Apr 01, 2017

Mexico: Trumped Up Risks

By Richard Thies

Mexico: Trumped Up Risks

In the wake of the US presidential election, nothing was an easier whipping boy for President-elect Donald Trump than Mexico. Seemingly without consequence, he routinely disparaged our neighbor to the south in a continuation of his campaign rhetoric. The North American Free Trade Agreement (NAFTA) was described as the “worst trade deal ever” (apparently unfamiliar with the decision to give China Most-Favored Nation status…); Mexico was going to pay for the wall; and any US company that had any investment in Mexico was roundly punished on Twitter. Not surprisingly, this created quite a dislocation in Mexican assets. We visited the country earlier this year to assess the opportunity set and found that much value had emerged. Since that time, there has been no signal of intention to renegotiate NAFTA, and it’s unclear whether there will be a wall at all. And as of this writing, no American companies have been punished on Twitter for Mexican investment in months, and Mexican assets have outperformed (Exhibit 1). We briefly assess our main takeaways about the country on a multi-asset basis and where we still see opportunities.

Exhibit 1: Mexican equities outperformed the MSCI AC World Index by over 10% year-to-date

Source: Bloomberg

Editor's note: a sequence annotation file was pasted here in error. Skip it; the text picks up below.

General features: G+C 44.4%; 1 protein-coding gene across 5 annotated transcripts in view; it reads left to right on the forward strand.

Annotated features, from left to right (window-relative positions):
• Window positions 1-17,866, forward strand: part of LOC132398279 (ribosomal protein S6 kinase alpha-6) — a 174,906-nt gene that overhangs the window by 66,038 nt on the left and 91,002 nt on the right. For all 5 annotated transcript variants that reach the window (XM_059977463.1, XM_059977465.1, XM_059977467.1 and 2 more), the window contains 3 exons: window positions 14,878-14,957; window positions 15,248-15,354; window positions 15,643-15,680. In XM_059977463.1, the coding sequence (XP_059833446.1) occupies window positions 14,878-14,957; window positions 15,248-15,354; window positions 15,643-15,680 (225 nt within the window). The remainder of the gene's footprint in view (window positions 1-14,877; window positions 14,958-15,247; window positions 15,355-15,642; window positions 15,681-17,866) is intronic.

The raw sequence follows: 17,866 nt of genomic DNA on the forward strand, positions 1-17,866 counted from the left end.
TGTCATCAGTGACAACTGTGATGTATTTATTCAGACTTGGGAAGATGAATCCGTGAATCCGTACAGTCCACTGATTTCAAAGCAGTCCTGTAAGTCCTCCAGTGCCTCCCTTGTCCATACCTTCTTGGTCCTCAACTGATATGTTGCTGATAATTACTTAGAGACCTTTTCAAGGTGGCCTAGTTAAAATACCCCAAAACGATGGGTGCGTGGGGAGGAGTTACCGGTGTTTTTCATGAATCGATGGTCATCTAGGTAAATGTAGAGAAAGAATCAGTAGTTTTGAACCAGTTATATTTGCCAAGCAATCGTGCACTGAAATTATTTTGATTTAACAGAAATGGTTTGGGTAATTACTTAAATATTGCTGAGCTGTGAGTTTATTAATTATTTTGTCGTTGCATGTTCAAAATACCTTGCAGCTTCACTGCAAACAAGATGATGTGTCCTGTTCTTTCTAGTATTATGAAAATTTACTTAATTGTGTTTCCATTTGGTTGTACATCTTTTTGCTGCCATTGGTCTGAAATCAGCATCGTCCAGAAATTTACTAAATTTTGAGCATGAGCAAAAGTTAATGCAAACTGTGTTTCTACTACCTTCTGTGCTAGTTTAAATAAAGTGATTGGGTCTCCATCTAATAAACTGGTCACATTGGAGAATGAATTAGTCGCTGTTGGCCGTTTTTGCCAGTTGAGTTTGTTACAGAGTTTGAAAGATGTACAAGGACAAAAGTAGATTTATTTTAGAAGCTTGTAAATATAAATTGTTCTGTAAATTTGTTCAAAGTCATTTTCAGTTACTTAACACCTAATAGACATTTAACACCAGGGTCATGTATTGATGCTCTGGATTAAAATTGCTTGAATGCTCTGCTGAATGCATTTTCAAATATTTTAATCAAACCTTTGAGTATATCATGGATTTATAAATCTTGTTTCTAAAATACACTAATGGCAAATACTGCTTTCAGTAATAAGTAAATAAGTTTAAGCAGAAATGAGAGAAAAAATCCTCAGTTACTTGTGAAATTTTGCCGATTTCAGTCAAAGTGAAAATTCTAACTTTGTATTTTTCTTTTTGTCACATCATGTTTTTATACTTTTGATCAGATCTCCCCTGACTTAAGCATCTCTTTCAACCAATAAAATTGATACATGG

Following Trump’s inauguration, the tone shifted significantly regarding Mexico. From conversations with politicians, industry group leaders and trade negotiators, we deduce two major reasons for this shift. First, the administration has acknowledged a very basic reality that publicly attacking one of your biggest trading partners and weakening its currency to incredibly competitive levels is quite counterproductive. Second, it seems that industry groups both within Mexico and the United States have correctly communicated to the administration that the true trade threat is China, not Mexico. Moreover, given the extremely high level of integration between the US and Mexican supply chains, an attack on Mexican industry is an attack on US competitiveness. The message has been clearly communicated that the presence of Mexico and its integration in US industry is one of the best defenses against Chinese manufacturing. As such, we have gone from assuming that a renegotiation of NAFTA was imminent post-inauguration to at times questioning whether the United States will even trigger renegotiation this year. Even if renegotiation does begin this year, as now seems likely, we do not believe it would necessarily be negative for Mexico. It is likely that local content (specified as North American local content) minimums would be increased to reduce the re-export of Chinese manufactured goods into the United States. The only place those goods can be produced cheaply in North America is Mexico. Further, the sooner renegotiation is triggered, the better. A renegotiation is much more likely to produce a positive outcome for both countries if it is conducted between the Trump administration and the current government in Mexico, rather than a potential more nationalistic Mexican government which is possible next year. We suspect the Trump Administration is aware of this.